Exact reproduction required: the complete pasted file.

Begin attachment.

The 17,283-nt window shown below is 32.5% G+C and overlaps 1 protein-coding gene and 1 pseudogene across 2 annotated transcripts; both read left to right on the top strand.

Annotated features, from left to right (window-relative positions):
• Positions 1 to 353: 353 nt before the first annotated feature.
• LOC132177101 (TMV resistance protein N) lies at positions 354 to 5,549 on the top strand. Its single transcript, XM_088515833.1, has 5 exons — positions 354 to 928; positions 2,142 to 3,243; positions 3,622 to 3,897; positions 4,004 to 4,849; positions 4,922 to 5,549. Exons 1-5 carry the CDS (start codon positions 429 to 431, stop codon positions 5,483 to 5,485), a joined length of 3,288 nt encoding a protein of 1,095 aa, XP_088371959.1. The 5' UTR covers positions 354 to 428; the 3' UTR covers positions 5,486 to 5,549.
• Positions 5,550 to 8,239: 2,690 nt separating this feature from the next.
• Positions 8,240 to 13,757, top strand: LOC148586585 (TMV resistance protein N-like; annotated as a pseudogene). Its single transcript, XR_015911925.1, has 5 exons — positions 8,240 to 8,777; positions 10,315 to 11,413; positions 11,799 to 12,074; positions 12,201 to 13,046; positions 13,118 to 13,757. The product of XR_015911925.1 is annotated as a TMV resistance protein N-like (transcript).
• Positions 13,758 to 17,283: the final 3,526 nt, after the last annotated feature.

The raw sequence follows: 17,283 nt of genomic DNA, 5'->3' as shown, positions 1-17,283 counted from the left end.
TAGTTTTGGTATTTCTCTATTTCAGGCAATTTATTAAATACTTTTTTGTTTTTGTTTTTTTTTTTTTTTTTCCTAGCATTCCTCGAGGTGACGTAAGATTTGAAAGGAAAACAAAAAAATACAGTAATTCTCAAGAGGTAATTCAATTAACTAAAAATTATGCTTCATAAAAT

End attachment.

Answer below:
The 17,283-nt window shown below is 32.5% G+C and overlaps 1 protein-coding gene and 1 pseudogene across 2 annotated transcripts; both read left to right on the top strand.

Annotated features, from left to right (window-relative positions):
• Positions 1 to 353: 353 nt before the first annotated feature.
• LOC132177101 (TMV resistance protein N) lies at positions 354 to 5,549 on the top strand. Its single transcript, XM_088515833.1, has 5 exons — positions 354 to 928; positions 2,142 to 3,243; positions 3,622 to 3,897; positions 4,004 to 4,849; positions 4,922 to 5,549. Exons 1-5 carry the CDS (start codon positions 429 to 431, stop codon positions 5,483 to 5,485), a joined length of 3,288 nt encoding a protein of 1,095 aa, XP_088371959.1. The 5' UTR covers positions 354 to 428; the 3' UTR covers positions 5,486 to 5,549.
• Positions 5,550 to 8,239: 2,690 nt separating this feature from the next.
• Positions 8,240 to 13,757, top strand: LOC148586585 (TMV resistance protein N-like; annotated as a pseudogene). Its single transcript, XR_015911925.1, has 5 exons — positions 8,240 to 8,777; positions 10,315 to 11,413; positions 11,799 to 12,074; positions 12,201 to 13,046; positions 13,118 to 13,757. The product of XR_015911925.1 is annotated as a TMV resistance protein N-like (transcript).
• Positions 13,758 to 17,283: the final 3,526 nt, after the last annotated feature.

The raw sequence follows: 17,283 nt of genomic DNA, 5'->3' as shown, positions 1-17,283 counted from the left end.
TAGTTTTGGTATTTCTCTATTTCAGGCAATTTATTAAATACTTTTTTGTTTTTGTTTTTTTTTTTTTTTTTCCTAGCATTCCTCGAGGTGACGTAAGATTTGAAAGGAAAACAAAAAAATACAGTAATTCTCAAGAGGTAATTCAATTAACTAAAAATTATGCTTCATAAAAT